We all know that being physically active is good for you, but how much cardio exercise do you need for your heart? Let’s find out.
About 1 in 5 adults and teens get the amount of exercise they need to maintain good health. For this reason, the following article provides an overview of exercise recommendation guidelines. These are based on the Physical Activity Guidelines for Americans, 2nd edition, published by the U.S. Department of Health and Human Services.
Guidelines for Adults
Adults should aim to get at least 150 minutes of moderate-intensity aerobic exercise per week (or 75 minutes of vigorous activity). Moreover, they should add moderate or high-intensity strength training on at least two days per week.
In addition to exercising more, adults need to spend less time sitting; they can also do light-intensity activities. Adults can also get more benefits from working out for longer periods of time (300 minutes/5 hours per week).
Guidelines for Kids
All children should be physically active and participate in activities that get them moving throughout the day. For kids and teens ages 6 to 17, the goal is to get at least 60 minutes of moderate or vigorous-intensity exercise per day.
Moreover, they should include vigorous-intensity physical activity at least 3 days per week. While activities should be mostly aerobic, they should include muscle and bone-strengthening activities at least 3 days per week.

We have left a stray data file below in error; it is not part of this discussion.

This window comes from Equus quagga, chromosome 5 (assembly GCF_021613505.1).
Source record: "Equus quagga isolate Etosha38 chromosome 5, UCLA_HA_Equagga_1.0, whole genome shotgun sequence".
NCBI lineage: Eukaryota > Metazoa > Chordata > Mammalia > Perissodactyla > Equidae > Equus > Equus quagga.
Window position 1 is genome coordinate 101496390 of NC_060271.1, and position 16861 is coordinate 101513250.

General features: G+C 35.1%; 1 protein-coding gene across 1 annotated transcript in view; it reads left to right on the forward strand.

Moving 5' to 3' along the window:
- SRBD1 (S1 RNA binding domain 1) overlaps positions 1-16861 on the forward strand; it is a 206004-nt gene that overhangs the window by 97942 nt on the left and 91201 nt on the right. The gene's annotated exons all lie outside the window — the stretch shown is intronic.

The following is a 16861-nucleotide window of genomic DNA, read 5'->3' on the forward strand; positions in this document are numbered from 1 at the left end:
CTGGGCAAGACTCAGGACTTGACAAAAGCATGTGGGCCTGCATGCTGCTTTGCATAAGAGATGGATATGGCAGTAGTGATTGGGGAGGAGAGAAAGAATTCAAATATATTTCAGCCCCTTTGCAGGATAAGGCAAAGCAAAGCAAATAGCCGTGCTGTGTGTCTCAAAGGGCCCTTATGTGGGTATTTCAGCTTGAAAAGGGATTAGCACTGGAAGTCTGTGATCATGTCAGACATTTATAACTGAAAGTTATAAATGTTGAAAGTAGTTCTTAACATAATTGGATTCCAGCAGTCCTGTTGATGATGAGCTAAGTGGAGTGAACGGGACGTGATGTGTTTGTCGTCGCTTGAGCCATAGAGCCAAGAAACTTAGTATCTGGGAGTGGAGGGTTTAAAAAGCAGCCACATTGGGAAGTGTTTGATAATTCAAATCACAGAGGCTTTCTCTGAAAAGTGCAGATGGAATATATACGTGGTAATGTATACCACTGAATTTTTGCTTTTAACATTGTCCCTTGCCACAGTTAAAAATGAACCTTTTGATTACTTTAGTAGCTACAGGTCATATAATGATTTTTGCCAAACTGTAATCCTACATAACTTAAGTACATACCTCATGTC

Physical Activity and Intensity Levels
Anything that burns calories and moves your body is considered physical activity (walking, climbing stairs, etc.). By doing cardio exercise, your heart rate goes up and benefits your heart health by boosting your cardiorespiratory fitness.
Moderate-intensity activities will make your heart beat faster and you’ll breathe harder, but you should still be able to talk. For example, brisk walking, dancing, tennis (doubles), water aerobics, gardening, and biking are all types of moderate-intensity exercises.
In contrast, vigorous-intensity activities require more effort, cause you to sweat, and it will be harder to talk. For instance, running, aerobic dancing, tennis (singles), and cycling 10 miles per hour or faster are types of vigorous-intensity activities. To get the most benefits, include a combination of moderate and vigorous-intensity exercises in your workout routine.
While these guidelines may seem intimidating if you’re not currently active, the truth is everyone starts somewhere. Figure out what you feel comfortable doing, start moving, and gradually increase your time and effort over time. By becoming physically active, you can lower your risk of heart disease and other conditions, sleep better, and more.
Moreover, if you want an extra boost to your heart health, you can take supplements like Circulation Boost. Its ingredients are effective at promoting circulation, blood pressure health, and overall heart health. If you’re ready to give your health the support it deserves, then start moving and take Circulation Boost.